One Bundesliga Match in 3D on Every Match Day
The next matches on the 3D agenda are Eintracht Frankfurt – Borussia Mönchengladbach on 30th January, Hamburger SV – FC St. Pauli on 6th February and Werder Bremen – Hannover 96 on 13th February. The 3D matches will be transmitted in the “Side-by-Side” format where the two images for the left and the right eye are housed in one frame. This has the advantage that the signal can be received with conventional HD set-top boxes. The matches are delivered to the subscribers of Sky Germany (satellite and cable) and to T-Entertain’s IPTV platform subscribers of Liga Total.
The match in Mönchengladbach was covered with with eight camera pairs on 3D rigs from various manufacturers. Camera pairs #1 and #2 were Sony HDC-1500’s mounted on side-by-side rigs from Stereotec and positioned on a purpose built camera platform about 3 meters below the traditional HD camera platforms.
Camera pair #3 consisted of two HDC-1500’s mounted on the Element Technica “Quasar” mirror rig while camera pair #4 saw two Sony HDC-P1’s on a Steadicam with a Chroma mirror rig. Camera pair #5 saw a GFM crane from PMT with a Stereotec mirror rig and two HDC-1500’s mounted on a PMT MiniMote remote head. Camera pair #6 (again two HDC-1500’s) was composed of a swissRig with Chroma mirror. Finally the “behind the goal” pairs #7 and #8 were made up of HD 1200 mini cameras from LMP fixed on Stereotec’s “mini” side-by-side rigs. All the HDC-1500/P1 cameras were equipped with Canon zoom lenses.
Because TopVision was also commissioned by Sportcast to produce the 2D HD signal three trucks were on side. TopVision’s HD Ü5 was producing the 2D HD signal, however the camera shading for the 3D camera pairs and the 2D cameras, all the EVS SloMo operations and the production of the 5.1 surround sound were carried out there. In the related tender truck the 3D production area is housed and in an additional tender truck TopVision has implemented the working area for the convergence engineers and the stereographers. This truck arrived one day before the match at the stadium to set up the 3D rigs and to align the stereo camera pairs.
During the match the 3D director in the 3D production area also has the choice to integrate some of the 2D camera signals (up-converted to 3D via the Sony MPE-200 box) in his story telling. Because also in the 3D production you should not penalize the viewer by eliminating a 2D shot which has a certain impact on telling the story of the match. Therefore next to the 3D director the 3D SloMo operator is placed in the 3D production area. He has access to all the SloMo sequences prepared by the SloMo operators in the SloMo area in the HD truck. His close positioning to the director enables him to always select the 3D replays that best fit the 3D story of the match.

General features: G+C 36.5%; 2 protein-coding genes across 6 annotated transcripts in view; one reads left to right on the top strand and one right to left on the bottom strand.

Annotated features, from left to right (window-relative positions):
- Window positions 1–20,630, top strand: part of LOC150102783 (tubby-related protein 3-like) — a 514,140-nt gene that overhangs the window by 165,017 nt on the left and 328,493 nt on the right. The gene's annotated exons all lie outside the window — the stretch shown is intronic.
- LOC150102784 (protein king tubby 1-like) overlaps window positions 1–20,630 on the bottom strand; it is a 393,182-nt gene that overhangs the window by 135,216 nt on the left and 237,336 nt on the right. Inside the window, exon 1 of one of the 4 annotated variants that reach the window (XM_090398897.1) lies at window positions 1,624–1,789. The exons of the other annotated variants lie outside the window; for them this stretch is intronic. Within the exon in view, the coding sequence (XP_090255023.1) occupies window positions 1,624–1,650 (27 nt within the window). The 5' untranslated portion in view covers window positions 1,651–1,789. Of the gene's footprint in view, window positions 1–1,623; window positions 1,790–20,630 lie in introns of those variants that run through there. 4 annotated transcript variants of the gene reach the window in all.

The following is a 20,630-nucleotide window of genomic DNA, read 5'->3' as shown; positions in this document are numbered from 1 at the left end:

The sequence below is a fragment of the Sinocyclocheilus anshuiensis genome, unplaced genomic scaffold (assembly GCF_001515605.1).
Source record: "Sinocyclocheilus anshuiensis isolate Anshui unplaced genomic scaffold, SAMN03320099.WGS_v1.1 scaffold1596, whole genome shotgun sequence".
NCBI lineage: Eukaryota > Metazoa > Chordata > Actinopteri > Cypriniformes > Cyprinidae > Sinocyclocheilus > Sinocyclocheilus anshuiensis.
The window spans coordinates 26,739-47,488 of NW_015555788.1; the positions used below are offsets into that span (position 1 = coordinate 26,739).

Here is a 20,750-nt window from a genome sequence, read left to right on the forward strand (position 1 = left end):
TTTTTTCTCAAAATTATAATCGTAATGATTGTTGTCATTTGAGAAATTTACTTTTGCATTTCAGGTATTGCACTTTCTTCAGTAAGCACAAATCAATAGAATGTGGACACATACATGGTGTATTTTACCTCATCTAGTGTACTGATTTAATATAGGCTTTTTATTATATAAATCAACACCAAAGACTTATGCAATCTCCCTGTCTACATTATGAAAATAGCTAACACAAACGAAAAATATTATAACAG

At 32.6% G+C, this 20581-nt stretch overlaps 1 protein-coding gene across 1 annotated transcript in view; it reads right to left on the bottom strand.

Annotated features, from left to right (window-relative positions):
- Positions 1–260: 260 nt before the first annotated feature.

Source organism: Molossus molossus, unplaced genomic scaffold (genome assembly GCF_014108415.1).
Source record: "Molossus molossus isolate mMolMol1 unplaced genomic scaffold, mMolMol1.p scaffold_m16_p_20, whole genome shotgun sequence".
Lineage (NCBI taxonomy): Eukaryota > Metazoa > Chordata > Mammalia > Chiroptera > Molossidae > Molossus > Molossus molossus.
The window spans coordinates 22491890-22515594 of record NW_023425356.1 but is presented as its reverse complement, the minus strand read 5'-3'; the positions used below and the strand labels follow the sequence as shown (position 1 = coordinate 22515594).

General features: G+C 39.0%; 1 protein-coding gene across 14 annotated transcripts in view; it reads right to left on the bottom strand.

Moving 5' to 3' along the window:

For the 3D coverage of the match in Mönchengladbach Jürgen Schmitz was the responsible director. And prior to the kick-off he gathered his camera man to explain his view on the 3D production, reminding them what he has learnt from the 3D production the week before and made clear that coverage in 3D is different from coverage in 2D and that his aim is to improve the quality of the 3D coverage with every match. “Currently we are all still in learning mode, however the creative possibilities to tell the story of a match in 3D are much more advanced then telling the story in 2D”, Jürgen Schmitz explained.
There is still more work to do to make 3D production an everyday occurrence. And to put 3D in context we should remember how long it took HD production to take hold after its introduction decades ago.
However 3D only took off a year ago. While many people argue that HD and 3D are markedly different and cannot be compared, distinct similarities become obvious if you spend a couple of weeks at various 3D productions: It is exactly the same as it was when HD started – all the production crews are in learning mode and in 2011 all these early adaptors will achieve the next logical step to make this business a valid business. And by the way: There are always a lot of naysayers and there were naysayers before, however all the forward thinking crews were not worried about that during the transition from SD to HD. And if you feel the enthusiasms of the stereographers, the convergence engineers, the cameramen and all the other specialists involved in a live 3D production you know it’s happening again: HD will transform to 3D.
In addition to the distribution via satellite and cable to the set-top boxes at home Sky Germany is showing the 3D signal of the matches also in 20 selected pubs and clubs across Germany. Fans and spectators who like to get the 3D experience firsthand can visit the following Sky Sports Bars:
• Berlin: Alt-Berliner Biersalon, Kurfürstendamm 225/226, 10771 Berlin
• München: Cafe an der Uni, Ludwigstr. 24, 80539 München
• Hamburg: Gecko Bar, Von-Sauer-Str. 22, 22761 Hamburg
• Hamburg: Bar SameSame, Alsterdorfer Str. 18-20, 22299 Hamburg
• Stuttgart: Palm Beach, Mercedesstr. 73b, 70372 Stuttgart
• Dortmund: Strobels, Strobelallee. 50, 44139 Dortmund
• Köln: Jameson Distillery Pub, Friesenstr. 30-40, 50670 Köln
• Frankfurt: O Reillys, Am Hauptbahnhof 4, 60329 Frankfurt
• Düsseldorf: Mojo Bar, Hunsrückenstr. 16, 40213 Düsseldorf
• Leverkusen: Touch Down, Düsseldorfer Str. 57, 51379 Leverkusen
• Hannover: HBX am Aegi, Osterstr. 63, 30159 Hannover
• Freiburg: Tacheles, Grünwälderstr. 17, 79098 Freiburg
• Bremen: Hegartys, Ostertorsteinweg 80, 28203 Bremen
• Wolfsburg: Soccafive Arena, Allerpark 1, 38448 Wolfsburg
• Nürnberg: Gutmann am Dutzendteich, Bayernstr. 150, 90478 Nürnberg
• Mönchengladbach: Markt 26, Alter Markt 26, 41061 Mönchengladbach
• Gelsenkirchen: Destille, Kurt-Schumacher-Str. 317, 45897 Gelsenkirchen
• Sinsheim: Haus Quints, Bahnhofstr. 14, 74889 Sinsheim
• Kaiserslautern: Sogoon Soccafive Arena, Am Warmfreibad 3, 67657 Kaiserslautern